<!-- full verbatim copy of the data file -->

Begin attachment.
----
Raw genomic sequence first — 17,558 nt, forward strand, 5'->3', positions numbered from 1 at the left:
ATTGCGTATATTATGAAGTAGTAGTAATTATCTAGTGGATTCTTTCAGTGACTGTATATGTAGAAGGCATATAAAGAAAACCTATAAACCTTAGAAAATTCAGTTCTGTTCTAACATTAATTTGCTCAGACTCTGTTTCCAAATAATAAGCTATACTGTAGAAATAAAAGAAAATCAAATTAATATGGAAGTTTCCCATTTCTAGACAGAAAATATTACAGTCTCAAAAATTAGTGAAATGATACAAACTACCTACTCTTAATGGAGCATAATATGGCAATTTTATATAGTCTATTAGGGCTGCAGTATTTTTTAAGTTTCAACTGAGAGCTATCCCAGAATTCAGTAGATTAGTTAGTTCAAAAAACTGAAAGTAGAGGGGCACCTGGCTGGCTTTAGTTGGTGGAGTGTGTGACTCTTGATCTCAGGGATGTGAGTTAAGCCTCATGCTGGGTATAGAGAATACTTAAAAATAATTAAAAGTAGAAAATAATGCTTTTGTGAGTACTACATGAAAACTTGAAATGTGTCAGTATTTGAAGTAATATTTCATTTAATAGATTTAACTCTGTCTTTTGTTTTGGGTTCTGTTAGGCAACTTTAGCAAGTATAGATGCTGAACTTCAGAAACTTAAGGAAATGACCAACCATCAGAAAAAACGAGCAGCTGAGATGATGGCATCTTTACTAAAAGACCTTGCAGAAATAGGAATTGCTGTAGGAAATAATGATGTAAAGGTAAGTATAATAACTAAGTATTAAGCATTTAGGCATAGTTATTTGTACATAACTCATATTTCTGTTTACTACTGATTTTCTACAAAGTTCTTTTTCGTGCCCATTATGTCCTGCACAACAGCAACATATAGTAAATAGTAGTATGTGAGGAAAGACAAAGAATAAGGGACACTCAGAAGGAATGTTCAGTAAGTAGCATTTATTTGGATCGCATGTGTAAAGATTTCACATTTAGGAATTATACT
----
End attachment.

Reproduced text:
Raw genomic sequence first — 17,558 nt, forward strand, 5'->3', positions numbered from 1 at the left:
ATTGCGTATATTATGAAGTAGTAGTAATTATCTAGTGGATTCTTTCAGTGACTGTATATGTAGAAGGCATATAAAGAAAACCTATAAACCTTAGAAAATTCAGTTCTGTTCTAACATTAATTTGCTCAGACTCTGTTTCCAAATAATAAGCTATACTGTAGAAATAAAAGAAAATCAAATTAATATGGAAGTTTCCCATTTCTAGACAGAAAATATTACAGTCTCAAAAATTAGTGAAATGATACAAACTACCTACTCTTAATGGAGCATAATATGGCAATTTTATATAGTCTATTAGGGCTGCAGTATTTTTTAAGTTTCAACTGAGAGCTATCCCAGAATTCAGTAGATTAGTTAGTTCAAAAAACTGAAAGTAGAGGGGCACCTGGCTGGCTTTAGTTGGTGGAGTGTGTGACTCTTGATCTCAGGGATGTGAGTTAAGCCTCATGCTGGGTATAGAGAATACTTAAAAATAATTAAAAGTAGAAAATAATGCTTTTGTGAGTACTACATGAAAACTTGAAATGTGTCAGTATTTGAAGTAATATTTCATTTAATAGATTTAACTCTGTCTTTTGTTTTGGGTTCTGTTAGGCAACTTTAGCAAGTATAGATGCTGAACTTCAGAAACTTAAGGAAATGACCAACCATCAGAAAAAACGAGCAGCTGAGATGATGGCATCTTTACTAAAAGACCTTGCAGAAATAGGAATTGCTGTAGGAAATAATGATGTAAAGGTAAGTATAATAACTAAGTATTAAGCATTTAGGCATAGTTATTTGTACATAACTCATATTTCTGTTTACTACTGATTTTCTACAAAGTTCTTTTTCGTGCCCATTATGTCCTGCACAACAGCAACATATAGTAAATAGTAGTATGTGAGGAAAGACAAAGAATAAGGGACACTCAGAAGGAATGTTCAGTAAGTAGCATTTATTTGGATCGCATGTGTAAAGATTTCACATTTAGGAATTATACT